It is midnight. My house is quiet except for the sound of the ceiling fans in the bedrooms of all my sleeping family. The neighborhood is so peaceful even with the occasional barking dog here or there and the sounds of night, which I love. My campfire has fallen to glowing embers, and with its protective screen, I can leave it as hearth and bed lure one and all back inside. Yes, tonight ends the Solstice, one of the most magical days and nights of the year.

In centuries past this was such a day of celebration with shops closed and festivals running rampant in all parts of Europe. In the heart of the celebrations stand the slabs of bluestone of the Salisbury plain known as Stonehenge. For 2,000 years this was used by the ancient Britons to establish the exact moment of the Solstice. This marvel of ancient architecture is still difficult for moderns to explain.

The ancients built fires on these nights with newlyweds dancing close by and then, arm and arm, leaping over these fires. Shakespeare used this knowledge in his writings.

Legends and folktales abound on this magical night. One story from the British Isles says if a maiden fasts all day before the Solstice, and then at midnight sets her table with cakes and ale, a man will appear before her. That man will eventually become her husband.

I have spent many Solstice celebrations in different parts of the world enjoying the customs … Scotland, Ireland.

As for me, my friends and family this year, we build the Solstice campfire late in the evening here at the House at White Picket Gardens. Under the canopy of the Big Dipper and the Summer Triangle, we meet with chairs and benches circling the campfire. On these Solstice nights a fairy princess is always chosen. This has been a tradition in my family for many years starting when my sons were young. Many of their friends became fairy princesses over the years, and in one instance, a prince was chosen.

On this night my golden-haired 10-year-old granddaughter sits quietly at the edge of the fire ring and is chosen to become the fairy princess. She is crowned with the once-a-year crown and given the bowl of rose petals. Holly takes her job seriously knowing someone is only chosen once in their lifetime to be this fairy princess. The list is long and, on the farm years ago, these names were etched onto the window glass of the front door.

We sing … or try to sing:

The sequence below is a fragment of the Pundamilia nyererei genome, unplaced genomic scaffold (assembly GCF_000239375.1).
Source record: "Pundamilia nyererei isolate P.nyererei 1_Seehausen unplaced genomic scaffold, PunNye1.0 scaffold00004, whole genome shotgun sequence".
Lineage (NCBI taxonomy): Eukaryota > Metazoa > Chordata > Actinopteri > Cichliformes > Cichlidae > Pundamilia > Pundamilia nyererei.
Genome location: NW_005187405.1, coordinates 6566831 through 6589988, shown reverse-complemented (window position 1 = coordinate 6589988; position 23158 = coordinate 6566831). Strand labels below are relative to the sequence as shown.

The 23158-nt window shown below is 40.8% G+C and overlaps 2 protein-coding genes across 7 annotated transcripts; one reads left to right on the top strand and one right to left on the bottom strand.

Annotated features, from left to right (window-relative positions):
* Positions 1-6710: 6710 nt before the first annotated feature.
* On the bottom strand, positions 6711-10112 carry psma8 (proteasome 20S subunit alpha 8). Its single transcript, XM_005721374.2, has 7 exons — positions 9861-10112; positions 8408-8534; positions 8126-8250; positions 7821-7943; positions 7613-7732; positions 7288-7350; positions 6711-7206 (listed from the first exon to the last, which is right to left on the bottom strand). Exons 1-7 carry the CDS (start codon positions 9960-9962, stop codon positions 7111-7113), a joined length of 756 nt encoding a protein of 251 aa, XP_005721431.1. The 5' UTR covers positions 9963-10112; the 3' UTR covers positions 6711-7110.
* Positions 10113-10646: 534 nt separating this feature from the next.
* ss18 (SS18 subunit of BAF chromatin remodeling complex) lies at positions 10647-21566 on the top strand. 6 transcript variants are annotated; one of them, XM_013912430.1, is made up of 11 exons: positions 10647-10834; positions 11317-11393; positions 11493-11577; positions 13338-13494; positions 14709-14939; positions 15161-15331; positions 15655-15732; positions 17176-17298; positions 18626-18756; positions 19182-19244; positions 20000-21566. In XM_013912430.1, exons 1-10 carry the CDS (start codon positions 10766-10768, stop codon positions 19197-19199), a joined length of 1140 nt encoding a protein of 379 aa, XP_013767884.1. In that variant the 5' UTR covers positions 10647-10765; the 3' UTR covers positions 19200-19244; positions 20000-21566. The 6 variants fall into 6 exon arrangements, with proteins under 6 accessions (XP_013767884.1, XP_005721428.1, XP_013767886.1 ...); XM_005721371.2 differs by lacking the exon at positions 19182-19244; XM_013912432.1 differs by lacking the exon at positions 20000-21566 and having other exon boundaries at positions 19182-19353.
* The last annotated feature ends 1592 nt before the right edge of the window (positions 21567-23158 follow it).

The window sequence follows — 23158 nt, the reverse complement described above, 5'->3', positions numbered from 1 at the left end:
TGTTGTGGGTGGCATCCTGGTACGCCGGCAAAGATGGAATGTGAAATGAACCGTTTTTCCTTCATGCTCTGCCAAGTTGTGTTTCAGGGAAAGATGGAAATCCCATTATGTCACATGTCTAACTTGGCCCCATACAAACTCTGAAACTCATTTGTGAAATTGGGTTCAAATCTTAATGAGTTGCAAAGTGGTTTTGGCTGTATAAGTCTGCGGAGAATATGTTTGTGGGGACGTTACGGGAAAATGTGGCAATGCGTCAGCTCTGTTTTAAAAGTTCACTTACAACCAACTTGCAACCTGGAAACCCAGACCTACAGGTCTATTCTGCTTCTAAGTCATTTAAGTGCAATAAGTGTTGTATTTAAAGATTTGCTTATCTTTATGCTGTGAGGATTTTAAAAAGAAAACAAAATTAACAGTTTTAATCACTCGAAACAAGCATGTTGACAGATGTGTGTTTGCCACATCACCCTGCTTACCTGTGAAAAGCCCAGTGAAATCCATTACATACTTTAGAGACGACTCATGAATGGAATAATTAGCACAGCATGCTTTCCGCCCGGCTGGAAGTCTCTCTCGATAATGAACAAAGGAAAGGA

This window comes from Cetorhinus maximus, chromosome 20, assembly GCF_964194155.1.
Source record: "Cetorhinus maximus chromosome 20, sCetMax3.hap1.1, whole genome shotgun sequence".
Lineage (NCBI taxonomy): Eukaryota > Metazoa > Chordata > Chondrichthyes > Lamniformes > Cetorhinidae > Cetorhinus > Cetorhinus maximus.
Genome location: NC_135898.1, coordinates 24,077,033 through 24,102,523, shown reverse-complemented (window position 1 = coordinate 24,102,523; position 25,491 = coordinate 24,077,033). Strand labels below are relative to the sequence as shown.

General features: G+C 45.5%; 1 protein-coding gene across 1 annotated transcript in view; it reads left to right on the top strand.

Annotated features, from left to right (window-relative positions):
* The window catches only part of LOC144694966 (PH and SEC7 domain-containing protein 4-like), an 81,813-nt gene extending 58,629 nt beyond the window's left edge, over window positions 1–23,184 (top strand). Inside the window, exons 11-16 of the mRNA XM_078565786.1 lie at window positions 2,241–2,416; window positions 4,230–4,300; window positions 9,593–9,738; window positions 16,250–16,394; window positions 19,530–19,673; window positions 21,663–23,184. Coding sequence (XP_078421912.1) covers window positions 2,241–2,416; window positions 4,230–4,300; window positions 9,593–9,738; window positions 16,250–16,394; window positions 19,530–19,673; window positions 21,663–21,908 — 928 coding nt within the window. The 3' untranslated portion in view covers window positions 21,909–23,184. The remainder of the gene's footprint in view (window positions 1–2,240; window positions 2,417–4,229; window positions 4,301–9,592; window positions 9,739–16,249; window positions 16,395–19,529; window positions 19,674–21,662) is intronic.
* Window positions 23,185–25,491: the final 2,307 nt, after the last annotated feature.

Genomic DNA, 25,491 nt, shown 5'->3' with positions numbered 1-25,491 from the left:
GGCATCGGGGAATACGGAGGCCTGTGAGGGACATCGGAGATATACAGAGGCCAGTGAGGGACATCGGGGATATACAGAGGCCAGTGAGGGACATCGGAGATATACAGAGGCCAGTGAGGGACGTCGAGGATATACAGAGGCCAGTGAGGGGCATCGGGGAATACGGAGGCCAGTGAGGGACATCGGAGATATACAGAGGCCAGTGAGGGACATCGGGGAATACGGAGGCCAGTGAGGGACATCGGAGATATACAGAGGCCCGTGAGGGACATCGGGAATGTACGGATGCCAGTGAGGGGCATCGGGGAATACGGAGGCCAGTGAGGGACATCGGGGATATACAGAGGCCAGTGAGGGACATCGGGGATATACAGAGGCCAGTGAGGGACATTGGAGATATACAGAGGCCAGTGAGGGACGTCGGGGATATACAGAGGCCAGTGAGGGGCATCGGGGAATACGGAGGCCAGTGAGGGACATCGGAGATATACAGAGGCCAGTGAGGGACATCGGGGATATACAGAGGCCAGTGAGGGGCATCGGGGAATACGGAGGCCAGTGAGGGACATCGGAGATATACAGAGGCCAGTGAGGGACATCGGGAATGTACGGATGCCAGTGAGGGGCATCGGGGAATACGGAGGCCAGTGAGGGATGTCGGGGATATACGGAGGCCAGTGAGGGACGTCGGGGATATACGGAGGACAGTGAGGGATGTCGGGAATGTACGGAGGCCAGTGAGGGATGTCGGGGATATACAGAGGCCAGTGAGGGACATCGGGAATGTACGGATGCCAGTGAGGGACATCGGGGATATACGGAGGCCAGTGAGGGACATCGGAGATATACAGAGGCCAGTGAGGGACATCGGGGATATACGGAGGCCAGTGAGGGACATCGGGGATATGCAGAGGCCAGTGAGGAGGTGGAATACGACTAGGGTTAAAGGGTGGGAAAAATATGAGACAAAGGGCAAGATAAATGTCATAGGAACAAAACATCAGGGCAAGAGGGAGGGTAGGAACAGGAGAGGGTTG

“White coral bells, along a slender stalk. Lilies of the garden deck my garden walk. Oh don’t you wish that you could hear them ring? That will happen only when the fairies sing.”

Or I should say we give it a valiant try and sing it several times. My hope is to get everyone to sing it in a round, but since it is close to the 11 o’clock hour, we decide enough is enough.

I look to Holly and tell her it is time to pass out rose petals. She asks me a lovely question concerning the petals. “Are these from your roses that you collected this year?” I nod in agreement remembering each rose and each bouquet I either grew or was gifted during the year.

She carries the bowl to each guest so they can take out their own petal and petals for friends and family who can’t make it to the campfire. I take out a petal for me, one for Adam and Tara, and one for Kathy. One by one we toss them into the fire making quiet wishes for the year to come.

Next Holly scatters petals across the back yard inviting the fairies to come to my garden to play this summer. Holly is a no-nonsense kind of girl, and it warms my heart to watch her play in such a manner. Isn’t there a bit of magic in all of us if we just let it happen?

By midnight everyone is tired and begins to collect their chairs and meander back to their cars or down the street.

I am not quite ready for bed as I reflect by candlelight the magic of the night. We head back to winter after this day, but for now? My garden is blessed and the fairies will play.

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